Remark 4. The proof of Theorem 2 discovers that (7) also holds under much weaker conditions, and we have only used the fact that there is a sequence of linearly independent functions , so that the polynomial spaces in (2) satisfy .

3. Near Optimal Covering

This section is dedicated to constructing our covering of the unit ball in the Hölder-Zygmund type space, which is based on localized summation kernels as developed in a series of papers [9, 1113]. We first need some preparations. A Borel probability measure on is called a quadrature measure of order if Note that our setting yields that there is a constant such that for all and all (cf. [11, Theorem ]); see also [20] for homogeneous spaces. The existence of quadrature measures with finite support is proved for fairly general smooth Riemannian manifolds in [11], where a construction procedure is outlined. In fact, the support of can be chosen to be contained in any sufficiently dense finite sampling of , so that can be identified with and nonnegative weights satisfying . Examples on the sphere, for instance, are given in [21].

The results in [11] yield that we can even choose a sequence of quadrature measures of order , respectively, such that . For the remaining part of the paper, we will suppose that this estimate holds and we define, for , where is an infinitely often differentiable and nonincreasing function with for and for . Although we will not explicitly use it in the present paper, we want to point out that many advantageous properties of are steered by the so-called localization of the kernel ; that is, for fixed and all with , See [12, 13]. Later, we will apply (cf. [11]). Those estimates are used in [12, 13] to characterize the Hölder-Zygmund type smoothness by means of .

Theorem 5. Assume that is a family of quadrature measures of order , respectively. Then, for all , one has where the generic constants do not depend on or . On the other hand, if, for , there are generic constants not depending on such that holds, then .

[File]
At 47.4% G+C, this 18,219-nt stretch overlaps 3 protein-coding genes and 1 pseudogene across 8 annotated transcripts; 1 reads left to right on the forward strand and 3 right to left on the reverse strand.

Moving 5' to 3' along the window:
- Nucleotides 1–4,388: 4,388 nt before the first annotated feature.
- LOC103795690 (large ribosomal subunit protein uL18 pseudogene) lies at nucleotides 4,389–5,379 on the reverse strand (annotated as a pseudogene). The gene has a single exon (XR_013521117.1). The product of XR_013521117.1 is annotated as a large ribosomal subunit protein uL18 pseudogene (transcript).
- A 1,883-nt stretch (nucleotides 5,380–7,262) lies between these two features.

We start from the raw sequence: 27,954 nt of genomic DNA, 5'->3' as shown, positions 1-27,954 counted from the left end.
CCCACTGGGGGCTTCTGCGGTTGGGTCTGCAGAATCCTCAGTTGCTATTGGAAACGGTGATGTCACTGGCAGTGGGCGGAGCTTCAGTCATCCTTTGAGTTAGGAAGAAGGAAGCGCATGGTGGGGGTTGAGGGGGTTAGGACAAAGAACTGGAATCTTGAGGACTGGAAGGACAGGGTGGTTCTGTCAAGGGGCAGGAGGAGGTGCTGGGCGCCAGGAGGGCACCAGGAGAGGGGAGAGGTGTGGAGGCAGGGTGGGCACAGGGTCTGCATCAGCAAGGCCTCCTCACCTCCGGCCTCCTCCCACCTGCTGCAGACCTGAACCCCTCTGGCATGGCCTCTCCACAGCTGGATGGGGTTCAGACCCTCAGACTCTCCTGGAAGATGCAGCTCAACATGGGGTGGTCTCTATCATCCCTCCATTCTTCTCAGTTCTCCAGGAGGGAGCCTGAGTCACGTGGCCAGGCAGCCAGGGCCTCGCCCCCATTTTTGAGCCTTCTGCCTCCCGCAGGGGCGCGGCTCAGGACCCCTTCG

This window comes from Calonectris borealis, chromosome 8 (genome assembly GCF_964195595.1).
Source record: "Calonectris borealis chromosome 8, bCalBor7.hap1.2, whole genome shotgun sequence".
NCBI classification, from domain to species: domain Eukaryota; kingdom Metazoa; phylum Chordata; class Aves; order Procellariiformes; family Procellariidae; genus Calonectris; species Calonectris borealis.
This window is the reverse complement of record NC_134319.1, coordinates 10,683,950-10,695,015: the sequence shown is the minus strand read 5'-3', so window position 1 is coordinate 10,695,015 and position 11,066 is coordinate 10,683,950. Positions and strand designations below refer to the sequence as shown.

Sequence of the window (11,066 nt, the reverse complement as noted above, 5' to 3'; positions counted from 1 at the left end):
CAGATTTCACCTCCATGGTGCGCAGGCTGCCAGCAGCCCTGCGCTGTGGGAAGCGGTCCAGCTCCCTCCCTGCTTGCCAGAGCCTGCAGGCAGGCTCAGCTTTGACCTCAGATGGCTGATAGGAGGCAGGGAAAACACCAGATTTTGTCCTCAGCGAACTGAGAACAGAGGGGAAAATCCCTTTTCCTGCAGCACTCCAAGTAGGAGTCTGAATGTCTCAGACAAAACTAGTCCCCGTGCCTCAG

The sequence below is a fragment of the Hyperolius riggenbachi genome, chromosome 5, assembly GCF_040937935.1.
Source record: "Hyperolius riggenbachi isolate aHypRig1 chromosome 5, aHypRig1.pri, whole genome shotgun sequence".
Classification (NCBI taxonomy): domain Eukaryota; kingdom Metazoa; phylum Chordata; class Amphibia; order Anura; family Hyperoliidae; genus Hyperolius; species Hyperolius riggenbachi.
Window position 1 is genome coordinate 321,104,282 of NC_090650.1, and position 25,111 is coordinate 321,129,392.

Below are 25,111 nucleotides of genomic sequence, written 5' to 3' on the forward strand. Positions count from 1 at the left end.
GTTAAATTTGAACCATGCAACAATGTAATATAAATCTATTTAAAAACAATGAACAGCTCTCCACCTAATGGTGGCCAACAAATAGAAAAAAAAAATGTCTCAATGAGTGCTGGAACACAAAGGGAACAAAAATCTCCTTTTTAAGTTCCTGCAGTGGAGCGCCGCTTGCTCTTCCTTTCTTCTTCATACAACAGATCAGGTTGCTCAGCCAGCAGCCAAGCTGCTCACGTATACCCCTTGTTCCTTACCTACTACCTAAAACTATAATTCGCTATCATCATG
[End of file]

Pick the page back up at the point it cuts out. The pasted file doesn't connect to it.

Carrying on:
Next, by using and applying the quadrature property of , a straightforward calculation yields For some fixed , we define the actual approximation by In other words, we replace in (18) with a number on the grid . We define the following collection: which induces a covering of in .

Theorem 6. For fixed and , one applies the discretization (19). Then, there is a constant such that, for all , holds. Thus, for , the collection induces an -covering of in . Its cardinality satisfies where the generic constant does not depend on .

Proof of Theorem 6. The triangle inequality yields Since Theorem 5 implies , we only need to take care of the term on the farmost right. The quantization (19) immediately yields so that (18) and (16) imply Hence, we have derived the estimate on .
To tackle (21), we apply (23), which yields According to [13, Theorem 5.1], holds. Since is contained in the ball of radius 1, we see that Thus, the number of possible values of for fixed is at most , where is a positive constant. Note that we can assume that because, otherwise, would be zero. Since , we have . Therefore, we have , for some positive constant . By using , we obtain which concludes the proof.

According to Theorems 2 and 6, the -covering number of and the number of -balls induced by satisfy Therefore, our scheme is optimal up to a logarithmic factor by means of the metric entropy.